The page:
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Feature Binding of Sequentially Presented Stimuli in Visual Working Memory
A.K. Bharti, , S. Jaswal
Published in Frontiers Media S.A.
Volume: 11
Feature binding is a process that creates an integrated representation of an object. A change detection task with four stimuli is used to study color-shape binding of sequentially presented stimuli. Given the immense importance of locations in feature binding, and noting the confound of location information with simultaneous presentation, we compared simultaneous and sequential presentations when locations remained the same from study to test and when they changed randomly. In Experiment 1, sequential presentation implied showing the stimuli one by one to gradually build up the study display. There were no differences between the two modes of presentation in this experiment, although performance was better with unchanged locations than random locations. Experiment 2 used a sequential presentation when one stimulus vanished as the next was presented. An interaction effect showed that performance was much better with unchanged locations than random locations with simultaneous presentation, whereas locations had no effect in the sequential presentation condition. Three subsequent experiments, with drastically reduced presentation time for the display in the simultaneous presentation condition (Experiment 3), with blank intervals inserted after every stimulus in the sequential presentation condition (Experiment 4), and with a mask given immediately after the study-display presentation (Experiment 5), showed results similar to Experiment 2. Thus, we surmise that locations are a factor only in simultaneous presentation, and not in sequential presentation, and the differences between the two conditions can be attributed to post-perceptual factors within visual working memory. © Copyright © 2020 Bharti, Yadav and Jaswal.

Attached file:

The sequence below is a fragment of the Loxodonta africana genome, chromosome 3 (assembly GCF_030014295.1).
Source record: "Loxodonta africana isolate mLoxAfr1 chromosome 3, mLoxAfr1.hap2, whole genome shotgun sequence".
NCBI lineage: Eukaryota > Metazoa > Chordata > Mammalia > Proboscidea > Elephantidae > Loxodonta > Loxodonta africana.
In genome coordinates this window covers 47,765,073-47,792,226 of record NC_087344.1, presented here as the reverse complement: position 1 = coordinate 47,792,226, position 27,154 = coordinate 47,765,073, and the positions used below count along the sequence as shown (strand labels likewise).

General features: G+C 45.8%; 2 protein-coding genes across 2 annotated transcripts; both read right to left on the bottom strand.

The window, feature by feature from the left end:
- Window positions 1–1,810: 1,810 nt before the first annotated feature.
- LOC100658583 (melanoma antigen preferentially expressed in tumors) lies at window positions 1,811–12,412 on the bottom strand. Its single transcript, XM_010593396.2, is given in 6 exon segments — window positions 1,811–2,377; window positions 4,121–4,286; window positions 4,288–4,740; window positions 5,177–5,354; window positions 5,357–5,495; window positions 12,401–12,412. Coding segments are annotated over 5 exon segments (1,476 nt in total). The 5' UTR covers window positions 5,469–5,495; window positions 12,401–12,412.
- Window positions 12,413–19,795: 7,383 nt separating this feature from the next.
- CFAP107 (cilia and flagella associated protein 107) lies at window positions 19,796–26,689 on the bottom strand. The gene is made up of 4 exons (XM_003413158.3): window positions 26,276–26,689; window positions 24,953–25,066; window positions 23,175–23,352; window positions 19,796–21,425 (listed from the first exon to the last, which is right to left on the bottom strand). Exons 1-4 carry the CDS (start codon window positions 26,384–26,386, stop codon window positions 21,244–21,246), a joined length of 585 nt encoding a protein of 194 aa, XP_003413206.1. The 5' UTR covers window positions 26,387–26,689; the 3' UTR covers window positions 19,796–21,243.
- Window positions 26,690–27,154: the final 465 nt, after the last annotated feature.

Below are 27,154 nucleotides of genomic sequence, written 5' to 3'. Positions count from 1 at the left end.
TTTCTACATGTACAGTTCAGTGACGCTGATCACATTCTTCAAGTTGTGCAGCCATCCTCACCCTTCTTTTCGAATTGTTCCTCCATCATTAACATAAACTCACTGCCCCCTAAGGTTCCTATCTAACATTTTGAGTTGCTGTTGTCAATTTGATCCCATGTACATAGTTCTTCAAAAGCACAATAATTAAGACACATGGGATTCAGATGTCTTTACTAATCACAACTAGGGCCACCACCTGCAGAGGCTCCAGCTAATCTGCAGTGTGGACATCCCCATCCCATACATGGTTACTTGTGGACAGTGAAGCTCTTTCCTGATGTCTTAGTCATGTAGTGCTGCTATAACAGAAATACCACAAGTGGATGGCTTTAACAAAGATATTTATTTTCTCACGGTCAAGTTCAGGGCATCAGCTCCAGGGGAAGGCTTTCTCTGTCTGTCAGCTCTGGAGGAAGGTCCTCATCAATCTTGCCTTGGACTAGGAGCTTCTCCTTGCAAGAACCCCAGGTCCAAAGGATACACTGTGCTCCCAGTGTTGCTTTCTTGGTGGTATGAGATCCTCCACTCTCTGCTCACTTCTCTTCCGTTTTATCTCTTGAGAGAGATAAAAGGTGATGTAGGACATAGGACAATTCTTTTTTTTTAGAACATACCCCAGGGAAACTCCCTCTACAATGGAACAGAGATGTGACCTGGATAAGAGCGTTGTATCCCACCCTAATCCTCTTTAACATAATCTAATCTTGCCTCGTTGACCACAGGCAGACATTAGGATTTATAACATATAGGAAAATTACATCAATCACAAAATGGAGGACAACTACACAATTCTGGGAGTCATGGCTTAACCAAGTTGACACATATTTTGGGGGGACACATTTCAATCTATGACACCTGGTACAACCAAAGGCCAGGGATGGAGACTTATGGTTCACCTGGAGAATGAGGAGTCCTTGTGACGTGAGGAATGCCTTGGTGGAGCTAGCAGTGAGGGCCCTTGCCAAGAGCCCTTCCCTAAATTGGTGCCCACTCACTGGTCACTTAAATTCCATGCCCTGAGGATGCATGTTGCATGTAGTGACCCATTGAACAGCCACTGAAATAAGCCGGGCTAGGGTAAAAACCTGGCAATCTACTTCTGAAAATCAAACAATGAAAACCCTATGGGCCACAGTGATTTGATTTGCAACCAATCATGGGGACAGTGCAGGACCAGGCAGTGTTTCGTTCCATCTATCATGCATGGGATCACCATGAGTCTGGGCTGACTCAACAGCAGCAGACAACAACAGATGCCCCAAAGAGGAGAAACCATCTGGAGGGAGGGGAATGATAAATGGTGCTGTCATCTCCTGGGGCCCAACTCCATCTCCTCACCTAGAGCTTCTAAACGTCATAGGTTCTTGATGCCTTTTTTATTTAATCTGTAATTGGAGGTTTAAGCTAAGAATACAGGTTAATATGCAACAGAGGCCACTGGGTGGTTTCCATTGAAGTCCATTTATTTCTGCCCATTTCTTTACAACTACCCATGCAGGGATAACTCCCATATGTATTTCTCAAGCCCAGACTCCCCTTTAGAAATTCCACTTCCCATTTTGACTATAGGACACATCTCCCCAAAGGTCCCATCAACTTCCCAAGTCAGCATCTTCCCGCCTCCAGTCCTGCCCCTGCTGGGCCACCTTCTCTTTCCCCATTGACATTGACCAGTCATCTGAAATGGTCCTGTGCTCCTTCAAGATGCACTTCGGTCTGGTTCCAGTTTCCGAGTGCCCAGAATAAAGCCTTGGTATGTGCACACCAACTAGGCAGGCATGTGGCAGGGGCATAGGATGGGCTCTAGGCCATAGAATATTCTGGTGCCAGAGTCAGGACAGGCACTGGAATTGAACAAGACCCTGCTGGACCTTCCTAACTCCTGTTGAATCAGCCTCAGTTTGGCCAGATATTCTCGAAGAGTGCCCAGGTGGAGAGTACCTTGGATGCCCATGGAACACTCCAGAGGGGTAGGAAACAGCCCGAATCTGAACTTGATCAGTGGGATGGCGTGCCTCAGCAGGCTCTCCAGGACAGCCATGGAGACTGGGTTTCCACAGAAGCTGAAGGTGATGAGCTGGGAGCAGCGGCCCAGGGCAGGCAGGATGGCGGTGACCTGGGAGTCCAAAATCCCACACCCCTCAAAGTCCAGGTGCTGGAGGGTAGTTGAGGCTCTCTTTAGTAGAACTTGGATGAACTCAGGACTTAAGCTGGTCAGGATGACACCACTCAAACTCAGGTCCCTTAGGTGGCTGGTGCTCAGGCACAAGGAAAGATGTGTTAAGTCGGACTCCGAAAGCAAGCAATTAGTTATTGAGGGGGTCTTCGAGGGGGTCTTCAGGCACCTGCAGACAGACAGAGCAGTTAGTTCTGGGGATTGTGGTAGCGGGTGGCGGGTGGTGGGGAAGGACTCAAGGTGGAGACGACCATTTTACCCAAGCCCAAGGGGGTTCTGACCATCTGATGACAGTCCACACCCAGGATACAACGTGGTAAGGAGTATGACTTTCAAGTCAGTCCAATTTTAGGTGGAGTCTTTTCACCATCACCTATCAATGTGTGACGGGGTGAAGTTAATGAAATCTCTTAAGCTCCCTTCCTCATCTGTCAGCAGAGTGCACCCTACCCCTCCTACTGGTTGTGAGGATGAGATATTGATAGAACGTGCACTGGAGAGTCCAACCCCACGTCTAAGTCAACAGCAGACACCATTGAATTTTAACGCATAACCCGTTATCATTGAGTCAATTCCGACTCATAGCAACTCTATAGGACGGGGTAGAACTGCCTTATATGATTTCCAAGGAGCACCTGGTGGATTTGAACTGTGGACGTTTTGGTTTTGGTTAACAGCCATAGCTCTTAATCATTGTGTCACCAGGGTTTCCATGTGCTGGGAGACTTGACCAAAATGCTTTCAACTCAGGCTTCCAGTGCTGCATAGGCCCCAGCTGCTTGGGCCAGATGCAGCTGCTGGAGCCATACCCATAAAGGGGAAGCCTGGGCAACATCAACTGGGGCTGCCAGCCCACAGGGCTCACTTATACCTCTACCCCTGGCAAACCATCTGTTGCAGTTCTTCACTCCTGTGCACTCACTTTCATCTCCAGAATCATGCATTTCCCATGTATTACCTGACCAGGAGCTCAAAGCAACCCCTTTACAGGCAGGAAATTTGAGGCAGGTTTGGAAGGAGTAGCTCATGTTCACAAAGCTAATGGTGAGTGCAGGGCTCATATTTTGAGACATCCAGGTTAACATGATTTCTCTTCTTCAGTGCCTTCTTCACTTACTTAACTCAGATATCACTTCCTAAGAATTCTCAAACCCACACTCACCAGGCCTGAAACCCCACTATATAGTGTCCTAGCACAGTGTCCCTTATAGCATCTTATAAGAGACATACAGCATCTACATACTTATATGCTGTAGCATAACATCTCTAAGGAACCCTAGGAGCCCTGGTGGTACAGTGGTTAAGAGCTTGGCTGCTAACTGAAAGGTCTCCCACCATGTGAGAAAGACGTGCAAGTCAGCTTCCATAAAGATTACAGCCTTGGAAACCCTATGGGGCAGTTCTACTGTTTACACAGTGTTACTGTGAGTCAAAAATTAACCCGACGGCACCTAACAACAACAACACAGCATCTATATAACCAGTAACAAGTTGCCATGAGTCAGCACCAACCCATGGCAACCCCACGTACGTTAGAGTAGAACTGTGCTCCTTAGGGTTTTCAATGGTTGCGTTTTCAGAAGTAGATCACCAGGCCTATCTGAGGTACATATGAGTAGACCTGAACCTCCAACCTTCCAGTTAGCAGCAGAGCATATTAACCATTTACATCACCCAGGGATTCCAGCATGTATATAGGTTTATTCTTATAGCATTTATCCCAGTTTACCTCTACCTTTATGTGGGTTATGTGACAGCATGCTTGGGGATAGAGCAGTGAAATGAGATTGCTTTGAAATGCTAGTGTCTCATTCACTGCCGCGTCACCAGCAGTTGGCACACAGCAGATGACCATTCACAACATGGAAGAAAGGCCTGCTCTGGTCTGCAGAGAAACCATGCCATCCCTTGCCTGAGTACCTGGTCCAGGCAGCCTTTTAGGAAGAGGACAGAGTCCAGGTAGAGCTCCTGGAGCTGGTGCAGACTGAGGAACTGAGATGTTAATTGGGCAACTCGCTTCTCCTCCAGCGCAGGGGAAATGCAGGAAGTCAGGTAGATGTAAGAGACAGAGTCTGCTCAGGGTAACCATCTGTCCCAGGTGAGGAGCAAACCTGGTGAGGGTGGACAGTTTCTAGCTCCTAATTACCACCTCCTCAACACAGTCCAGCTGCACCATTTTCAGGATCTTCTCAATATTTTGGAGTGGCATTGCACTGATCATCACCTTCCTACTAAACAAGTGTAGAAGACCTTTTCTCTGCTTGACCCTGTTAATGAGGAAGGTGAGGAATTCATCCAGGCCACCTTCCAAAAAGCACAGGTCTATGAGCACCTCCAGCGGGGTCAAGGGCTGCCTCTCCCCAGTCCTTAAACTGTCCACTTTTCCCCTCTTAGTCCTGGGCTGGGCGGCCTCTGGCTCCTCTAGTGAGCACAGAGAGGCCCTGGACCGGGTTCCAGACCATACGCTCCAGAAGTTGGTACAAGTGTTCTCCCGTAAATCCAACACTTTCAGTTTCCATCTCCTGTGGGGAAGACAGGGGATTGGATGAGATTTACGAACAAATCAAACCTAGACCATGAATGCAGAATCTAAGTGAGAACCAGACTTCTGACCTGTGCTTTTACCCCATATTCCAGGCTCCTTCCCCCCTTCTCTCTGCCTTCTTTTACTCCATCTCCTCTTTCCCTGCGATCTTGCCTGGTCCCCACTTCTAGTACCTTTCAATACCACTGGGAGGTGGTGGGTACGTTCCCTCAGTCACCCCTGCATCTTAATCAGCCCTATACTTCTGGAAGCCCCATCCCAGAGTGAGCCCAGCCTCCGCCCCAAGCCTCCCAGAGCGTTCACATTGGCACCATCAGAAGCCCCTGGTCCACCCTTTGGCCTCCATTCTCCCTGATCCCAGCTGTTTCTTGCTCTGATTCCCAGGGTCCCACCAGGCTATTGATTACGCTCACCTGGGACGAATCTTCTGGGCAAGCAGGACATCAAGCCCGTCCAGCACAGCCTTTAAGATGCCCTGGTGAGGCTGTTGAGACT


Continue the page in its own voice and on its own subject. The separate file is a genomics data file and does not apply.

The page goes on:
About the journal
JournalFrontiers in Psychology
PublisherFrontiers Media S.A.